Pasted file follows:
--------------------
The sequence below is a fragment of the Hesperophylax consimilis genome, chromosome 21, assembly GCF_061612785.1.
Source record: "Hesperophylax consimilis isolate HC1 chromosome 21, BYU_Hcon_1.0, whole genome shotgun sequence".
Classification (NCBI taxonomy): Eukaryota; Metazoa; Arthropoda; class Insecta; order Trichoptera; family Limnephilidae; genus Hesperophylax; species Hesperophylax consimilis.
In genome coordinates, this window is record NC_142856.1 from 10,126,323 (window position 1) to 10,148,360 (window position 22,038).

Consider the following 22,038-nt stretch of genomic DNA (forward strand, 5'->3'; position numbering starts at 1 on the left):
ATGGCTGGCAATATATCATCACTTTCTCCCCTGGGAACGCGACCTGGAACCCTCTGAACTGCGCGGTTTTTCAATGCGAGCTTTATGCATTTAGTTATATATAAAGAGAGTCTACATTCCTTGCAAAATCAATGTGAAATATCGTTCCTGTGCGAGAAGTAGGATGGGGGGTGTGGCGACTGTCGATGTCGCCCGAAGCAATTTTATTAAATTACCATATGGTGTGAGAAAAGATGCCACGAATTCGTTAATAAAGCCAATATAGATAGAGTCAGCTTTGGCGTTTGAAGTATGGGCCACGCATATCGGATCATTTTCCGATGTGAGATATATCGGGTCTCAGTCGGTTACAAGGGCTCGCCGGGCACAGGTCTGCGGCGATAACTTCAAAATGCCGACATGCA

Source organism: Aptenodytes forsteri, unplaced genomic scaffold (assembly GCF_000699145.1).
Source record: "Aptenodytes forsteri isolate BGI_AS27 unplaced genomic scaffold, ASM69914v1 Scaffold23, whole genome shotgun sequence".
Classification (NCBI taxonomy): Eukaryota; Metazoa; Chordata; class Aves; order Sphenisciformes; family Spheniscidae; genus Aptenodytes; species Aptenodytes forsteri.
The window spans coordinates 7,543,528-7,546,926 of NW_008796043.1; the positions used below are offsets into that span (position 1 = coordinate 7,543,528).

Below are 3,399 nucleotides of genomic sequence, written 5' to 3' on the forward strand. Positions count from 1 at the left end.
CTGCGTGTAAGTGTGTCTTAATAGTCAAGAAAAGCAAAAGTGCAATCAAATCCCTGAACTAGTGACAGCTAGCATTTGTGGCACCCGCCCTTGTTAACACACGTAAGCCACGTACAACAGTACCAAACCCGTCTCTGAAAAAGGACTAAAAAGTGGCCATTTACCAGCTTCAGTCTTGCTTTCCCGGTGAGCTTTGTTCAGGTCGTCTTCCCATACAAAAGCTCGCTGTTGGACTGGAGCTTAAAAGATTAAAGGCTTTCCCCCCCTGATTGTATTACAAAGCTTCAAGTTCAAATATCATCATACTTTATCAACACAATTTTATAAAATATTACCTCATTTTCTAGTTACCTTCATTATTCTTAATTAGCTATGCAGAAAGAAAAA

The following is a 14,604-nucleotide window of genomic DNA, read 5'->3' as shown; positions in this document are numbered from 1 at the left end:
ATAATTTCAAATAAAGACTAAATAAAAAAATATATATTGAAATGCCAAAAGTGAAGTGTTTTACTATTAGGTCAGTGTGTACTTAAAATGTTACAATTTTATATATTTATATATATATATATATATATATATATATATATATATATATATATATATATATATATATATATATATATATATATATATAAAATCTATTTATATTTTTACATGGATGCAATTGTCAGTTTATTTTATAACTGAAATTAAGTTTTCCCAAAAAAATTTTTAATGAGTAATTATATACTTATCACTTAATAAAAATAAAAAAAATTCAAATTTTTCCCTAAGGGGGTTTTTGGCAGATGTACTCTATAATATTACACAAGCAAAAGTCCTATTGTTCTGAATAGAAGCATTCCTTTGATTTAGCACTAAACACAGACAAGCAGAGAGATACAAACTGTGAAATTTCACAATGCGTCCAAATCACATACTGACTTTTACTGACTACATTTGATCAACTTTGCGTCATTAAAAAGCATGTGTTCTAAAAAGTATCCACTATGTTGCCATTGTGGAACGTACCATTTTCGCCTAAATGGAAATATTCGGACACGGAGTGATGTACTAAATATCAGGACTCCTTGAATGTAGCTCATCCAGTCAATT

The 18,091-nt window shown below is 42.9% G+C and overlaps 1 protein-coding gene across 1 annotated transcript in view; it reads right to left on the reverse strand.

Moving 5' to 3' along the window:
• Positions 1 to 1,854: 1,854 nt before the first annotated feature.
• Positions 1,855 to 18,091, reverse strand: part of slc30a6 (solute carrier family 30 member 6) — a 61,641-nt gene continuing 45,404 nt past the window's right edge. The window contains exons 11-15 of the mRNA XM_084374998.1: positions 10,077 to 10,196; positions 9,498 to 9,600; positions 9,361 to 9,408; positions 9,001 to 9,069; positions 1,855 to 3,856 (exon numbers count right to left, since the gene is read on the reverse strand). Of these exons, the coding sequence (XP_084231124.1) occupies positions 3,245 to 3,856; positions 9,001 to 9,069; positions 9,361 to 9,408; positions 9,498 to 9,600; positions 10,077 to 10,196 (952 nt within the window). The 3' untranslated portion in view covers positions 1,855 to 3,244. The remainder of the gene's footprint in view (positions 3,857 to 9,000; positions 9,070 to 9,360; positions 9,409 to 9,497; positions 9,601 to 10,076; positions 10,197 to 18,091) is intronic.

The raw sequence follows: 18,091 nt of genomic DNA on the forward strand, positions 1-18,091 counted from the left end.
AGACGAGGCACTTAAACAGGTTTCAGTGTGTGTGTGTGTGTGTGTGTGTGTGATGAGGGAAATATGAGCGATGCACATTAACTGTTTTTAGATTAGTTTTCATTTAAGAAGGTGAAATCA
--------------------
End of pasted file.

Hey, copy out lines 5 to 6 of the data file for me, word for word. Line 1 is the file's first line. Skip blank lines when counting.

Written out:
Consider the following 22,038-nt stretch of genomic DNA (forward strand, 5'->3'; position numbering starts at 1 on the left):
ATGGCTGGCAATATATCATCACTTTCTCCCCTGGGAACGCGACCTGGAACCCTCTGAACTGCGCGGTTTTTCAATGCGAGCTTTATGCATTTAGTTATATATAAAGAGAGTCTACATTCCTTGCAAAATCAATGTGAAATATCGTTCCTGTGCGAGAAGTAGGATGGGGGGTGTGGCGACTGTCGATGTCGCCCGAAGCAATTTTATTAAATTACCATATGGTGTGAGAAAAGATGCCACGAATTCGTTAATAAAGCCAATATAGATAGAGTCAGCTTTGGCGTTTGAAGTATGGGCCACGCATATCGGATCATTTTCCGATGTGAGATATATCGGGTCTCAGTCGGTTACAAGGGCTCGCCGGGCACAGGTCTGCGGCGATAACTTCAAAATGCCGACATGCA